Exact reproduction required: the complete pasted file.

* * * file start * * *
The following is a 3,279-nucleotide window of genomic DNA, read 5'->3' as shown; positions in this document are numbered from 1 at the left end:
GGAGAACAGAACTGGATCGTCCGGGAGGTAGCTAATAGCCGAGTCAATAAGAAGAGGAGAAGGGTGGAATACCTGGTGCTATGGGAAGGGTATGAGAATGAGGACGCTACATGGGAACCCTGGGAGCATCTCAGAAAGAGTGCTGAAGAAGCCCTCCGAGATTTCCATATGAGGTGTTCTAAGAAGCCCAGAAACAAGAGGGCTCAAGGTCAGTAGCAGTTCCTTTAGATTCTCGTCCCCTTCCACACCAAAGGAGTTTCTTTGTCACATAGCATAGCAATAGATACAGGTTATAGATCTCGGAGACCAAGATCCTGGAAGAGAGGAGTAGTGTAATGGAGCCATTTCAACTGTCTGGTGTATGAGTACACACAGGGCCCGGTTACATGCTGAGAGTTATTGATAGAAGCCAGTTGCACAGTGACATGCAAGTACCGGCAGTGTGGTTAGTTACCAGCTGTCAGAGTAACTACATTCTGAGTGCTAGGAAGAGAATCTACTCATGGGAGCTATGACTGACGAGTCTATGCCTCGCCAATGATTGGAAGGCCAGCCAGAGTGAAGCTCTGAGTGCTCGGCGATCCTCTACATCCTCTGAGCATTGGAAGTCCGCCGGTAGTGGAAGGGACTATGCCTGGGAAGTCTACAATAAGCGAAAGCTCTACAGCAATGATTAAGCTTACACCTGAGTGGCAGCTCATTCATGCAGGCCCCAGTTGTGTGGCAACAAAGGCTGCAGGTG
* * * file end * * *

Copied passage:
The following is a 3,279-nucleotide window of genomic DNA, read 5'->3' as shown; positions in this document are numbered from 1 at the left end:
GGAGAACAGAACTGGATCGTCCGGGAGGTAGCTAATAGCCGAGTCAATAAGAAGAGGAGAAGGGTGGAATACCTGGTGCTATGGGAAGGGTATGAGAATGAGGACGCTACATGGGAACCCTGGGAGCATCTCAGAAAGAGTGCTGAAGAAGCCCTCCGAGATTTCCATATGAGGTGTTCTAAGAAGCCCAGAAACAAGAGGGCTCAAGGTCAGTAGCAGTTCCTTTAGATTCTCGTCCCCTTCCACACCAAAGGAGTTTCTTTGTCACATAGCATAGCAATAGATACAGGTTATAGATCTCGGAGACCAAGATCCTGGAAGAGAGGAGTAGTGTAATGGAGCCATTTCAACTGTCTGGTGTATGAGTACACACAGGGCCCGGTTACATGCTGAGAGTTATTGATAGAAGCCAGTTGCACAGTGACATGCAAGTACCGGCAGTGTGGTTAGTTACCAGCTGTCAGAGTAACTACATTCTGAGTGCTAGGAAGAGAATCTACTCATGGGAGCTATGACTGACGAGTCTATGCCTCGCCAATGATTGGAAGGCCAGCCAGAGTGAAGCTCTGAGTGCTCGGCGATCCTCTACATCCTCTGAGCATTGGAAGTCCGCCGGTAGTGGAAGGGACTATGCCTGGGAAGTCTACAATAAGCGAAAGCTCTACAGCAATGATTAAGCTTACACCTGAGTGGCAGCTCATTCATGCAGGCCCCAGTTGTGTGGCAACAAAGGCTGCAGGTG